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Black-Out Proves Complete Success In City Thursday
But For A Few Tiny Spots Of Light Here And There
Saskatoon Enveloped By Darkness;
Real Test Wednesday
[W.W. II Homefront]

Saskatoon Star Phoenix
September 19, 1941. p.4

The citizens of Saskatoon, Thursday night were given some remote idea of what is now the nightly routine experience of millions of people in the cities and towns of battle-torn Europe, Asia and Africa.

For approximately 10 minutes after sirens at the powerhouse, railways and the city's factories had shrieked the beginning of an experimental black-out, the city was enveloped in near complete darkness as if a magic blanket had descended from the skies. Here and there tiny spots of lights were discernible and officials in charge afterwards announced that steps would be taken to eliminate these offending flickers when the city undergoes its first real black-out test next Wednesday.


From the roof of the Bessborough Hotel, tallest building in Saskatoon, officials anxiously scanned the city's environs to see how well citizens co-operated. The residential section, especially in the Mayfair and Lorne Avenue districts was 100 percent blacked out. The city's business section was slower in complying with the black-out order but finally it also plunged into near-complete darkness.

Thousands of soldiers and civilians crowded the downtown streets of the city. At 8:40 o'clock, minutes before the sirens sounded the "alert," crowds had gathered at the intersections, particularly on Second Avenue and Twenty-first Street. Persons wandered about with an air of expectancy while others stood in groups waiting excitedly for the signal.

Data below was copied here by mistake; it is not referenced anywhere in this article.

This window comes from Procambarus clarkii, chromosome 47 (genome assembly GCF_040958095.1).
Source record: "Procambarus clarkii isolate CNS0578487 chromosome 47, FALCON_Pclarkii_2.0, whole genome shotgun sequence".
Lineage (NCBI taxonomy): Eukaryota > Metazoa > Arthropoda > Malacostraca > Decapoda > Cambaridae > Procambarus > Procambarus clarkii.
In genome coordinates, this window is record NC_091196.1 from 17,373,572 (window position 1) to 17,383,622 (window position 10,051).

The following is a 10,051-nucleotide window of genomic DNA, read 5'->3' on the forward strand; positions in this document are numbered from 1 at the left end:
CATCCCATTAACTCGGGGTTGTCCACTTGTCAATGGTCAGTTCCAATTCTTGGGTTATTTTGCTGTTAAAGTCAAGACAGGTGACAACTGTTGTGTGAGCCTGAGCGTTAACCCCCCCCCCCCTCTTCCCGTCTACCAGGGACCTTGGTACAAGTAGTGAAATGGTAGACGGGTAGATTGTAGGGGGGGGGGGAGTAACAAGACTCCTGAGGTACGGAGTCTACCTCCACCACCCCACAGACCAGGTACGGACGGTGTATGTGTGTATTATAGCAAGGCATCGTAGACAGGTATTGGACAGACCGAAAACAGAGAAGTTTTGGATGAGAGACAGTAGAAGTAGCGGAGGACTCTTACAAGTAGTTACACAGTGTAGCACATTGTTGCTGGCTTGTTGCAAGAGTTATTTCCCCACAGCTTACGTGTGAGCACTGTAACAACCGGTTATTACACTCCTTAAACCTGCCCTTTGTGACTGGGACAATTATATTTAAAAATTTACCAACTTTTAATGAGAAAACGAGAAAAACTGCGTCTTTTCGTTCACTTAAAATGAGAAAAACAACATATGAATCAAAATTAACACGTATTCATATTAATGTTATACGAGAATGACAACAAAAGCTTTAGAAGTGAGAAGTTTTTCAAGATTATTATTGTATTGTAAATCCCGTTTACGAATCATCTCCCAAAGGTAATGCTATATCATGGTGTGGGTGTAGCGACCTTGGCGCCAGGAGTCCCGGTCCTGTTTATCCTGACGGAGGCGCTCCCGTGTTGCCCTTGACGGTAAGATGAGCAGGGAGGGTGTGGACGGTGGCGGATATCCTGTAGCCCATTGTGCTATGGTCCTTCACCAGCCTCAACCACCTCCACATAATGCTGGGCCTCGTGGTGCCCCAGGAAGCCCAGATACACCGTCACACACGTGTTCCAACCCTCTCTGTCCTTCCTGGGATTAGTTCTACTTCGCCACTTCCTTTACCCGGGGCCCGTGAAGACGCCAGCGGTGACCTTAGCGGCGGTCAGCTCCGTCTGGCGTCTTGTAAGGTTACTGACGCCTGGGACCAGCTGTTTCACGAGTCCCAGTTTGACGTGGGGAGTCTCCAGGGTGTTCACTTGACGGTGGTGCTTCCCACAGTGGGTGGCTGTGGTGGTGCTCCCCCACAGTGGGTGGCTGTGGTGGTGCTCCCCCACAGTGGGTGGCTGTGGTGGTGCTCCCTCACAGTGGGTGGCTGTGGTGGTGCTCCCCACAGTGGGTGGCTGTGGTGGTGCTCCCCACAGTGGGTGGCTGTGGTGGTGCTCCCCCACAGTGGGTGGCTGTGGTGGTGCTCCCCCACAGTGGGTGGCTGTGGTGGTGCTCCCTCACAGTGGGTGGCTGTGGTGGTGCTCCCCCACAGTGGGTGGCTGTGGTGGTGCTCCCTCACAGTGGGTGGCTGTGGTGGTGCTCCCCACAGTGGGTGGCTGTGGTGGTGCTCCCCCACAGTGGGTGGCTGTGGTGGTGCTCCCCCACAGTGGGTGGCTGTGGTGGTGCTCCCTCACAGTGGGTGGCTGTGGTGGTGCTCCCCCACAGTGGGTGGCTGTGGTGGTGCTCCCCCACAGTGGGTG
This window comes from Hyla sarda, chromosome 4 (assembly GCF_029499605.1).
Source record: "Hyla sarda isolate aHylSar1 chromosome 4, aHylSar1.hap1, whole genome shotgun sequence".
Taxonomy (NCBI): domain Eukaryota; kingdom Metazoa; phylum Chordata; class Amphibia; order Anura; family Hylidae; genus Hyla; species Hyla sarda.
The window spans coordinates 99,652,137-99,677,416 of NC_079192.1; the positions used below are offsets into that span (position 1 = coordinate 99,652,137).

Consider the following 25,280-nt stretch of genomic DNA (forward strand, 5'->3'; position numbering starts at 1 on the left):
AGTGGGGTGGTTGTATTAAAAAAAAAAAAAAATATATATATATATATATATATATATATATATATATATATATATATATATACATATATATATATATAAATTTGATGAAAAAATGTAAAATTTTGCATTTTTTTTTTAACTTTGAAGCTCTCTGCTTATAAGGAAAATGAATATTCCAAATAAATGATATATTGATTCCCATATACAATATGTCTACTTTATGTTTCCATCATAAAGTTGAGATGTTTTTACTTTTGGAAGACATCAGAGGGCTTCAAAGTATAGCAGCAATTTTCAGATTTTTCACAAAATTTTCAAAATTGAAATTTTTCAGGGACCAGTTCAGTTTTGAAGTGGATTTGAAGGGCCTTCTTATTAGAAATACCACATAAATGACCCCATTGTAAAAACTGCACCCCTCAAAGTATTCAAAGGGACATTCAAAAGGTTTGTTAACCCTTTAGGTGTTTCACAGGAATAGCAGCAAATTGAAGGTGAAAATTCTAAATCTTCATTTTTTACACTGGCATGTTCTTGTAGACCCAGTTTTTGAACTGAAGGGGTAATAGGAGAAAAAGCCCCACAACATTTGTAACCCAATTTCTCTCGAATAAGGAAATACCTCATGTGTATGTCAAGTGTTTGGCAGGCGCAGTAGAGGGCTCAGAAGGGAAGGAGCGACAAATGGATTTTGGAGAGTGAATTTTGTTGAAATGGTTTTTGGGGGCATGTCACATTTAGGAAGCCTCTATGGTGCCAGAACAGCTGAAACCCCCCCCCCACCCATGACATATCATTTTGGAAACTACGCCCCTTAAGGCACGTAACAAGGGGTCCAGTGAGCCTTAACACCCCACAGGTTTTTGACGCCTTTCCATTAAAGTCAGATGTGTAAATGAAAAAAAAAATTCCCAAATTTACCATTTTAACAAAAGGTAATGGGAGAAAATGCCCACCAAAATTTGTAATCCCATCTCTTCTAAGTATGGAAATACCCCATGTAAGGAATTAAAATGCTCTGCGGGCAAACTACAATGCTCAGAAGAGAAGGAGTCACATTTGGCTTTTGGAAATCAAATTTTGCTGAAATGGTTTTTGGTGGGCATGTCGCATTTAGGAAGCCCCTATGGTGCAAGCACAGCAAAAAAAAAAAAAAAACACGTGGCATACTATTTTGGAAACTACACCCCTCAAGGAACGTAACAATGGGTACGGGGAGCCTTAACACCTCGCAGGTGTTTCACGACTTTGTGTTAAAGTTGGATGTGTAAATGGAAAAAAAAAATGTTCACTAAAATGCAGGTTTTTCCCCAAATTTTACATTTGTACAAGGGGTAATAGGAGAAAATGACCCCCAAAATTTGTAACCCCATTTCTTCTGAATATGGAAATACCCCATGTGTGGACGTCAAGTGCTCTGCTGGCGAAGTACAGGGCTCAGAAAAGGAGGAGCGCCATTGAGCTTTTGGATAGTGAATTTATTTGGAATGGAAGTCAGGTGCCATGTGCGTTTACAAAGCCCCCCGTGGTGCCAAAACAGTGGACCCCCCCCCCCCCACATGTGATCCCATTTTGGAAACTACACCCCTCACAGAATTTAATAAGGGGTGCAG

A few minutes before the siren the cafes were nearly emptied and practically no business was being done in the downtown area.

Downtown streets were crowded with wheel traffic and several near traffic jams occurred.

A light was left on, in the black between Twenty-second and Twenty-first Street on Second Avenue, and within a few seconds a crowd had gathered and some were shouting, "Smash it!" Finally, with the assistance of bystanders, one man made his way into the building through a transit and the offending Neon sign was extinguished. A loud shout rose when the light went out.

As the whistles of the power house sounded the "alert" and other whistles and sirens in the city took up the cry, the lights of Saskatoon blacked out street by street, sign by sign and house by house until in a very few moments blackness prevailed.


From the roof of the Bessborough Hotel the outline of river, bridges and streets became dimly discernible as eyes grew accustomed to the darkness. Traffic was halted and no light was shown by parked vehicles but isolated lights were seen in apartment and residence windows where drawn or partly drawn blinds failed to conceal all light.

Twenty-first Street was in total darkness, the C.N.R. station being completely invisible, but a red glow from a sign on Second Avenue was visible for some time.

Lights beyond the city limits outlined the boundaries of the university, Sutherland, the airport and the safety lights on the radio mast in Exhibition Park showed up distinctly.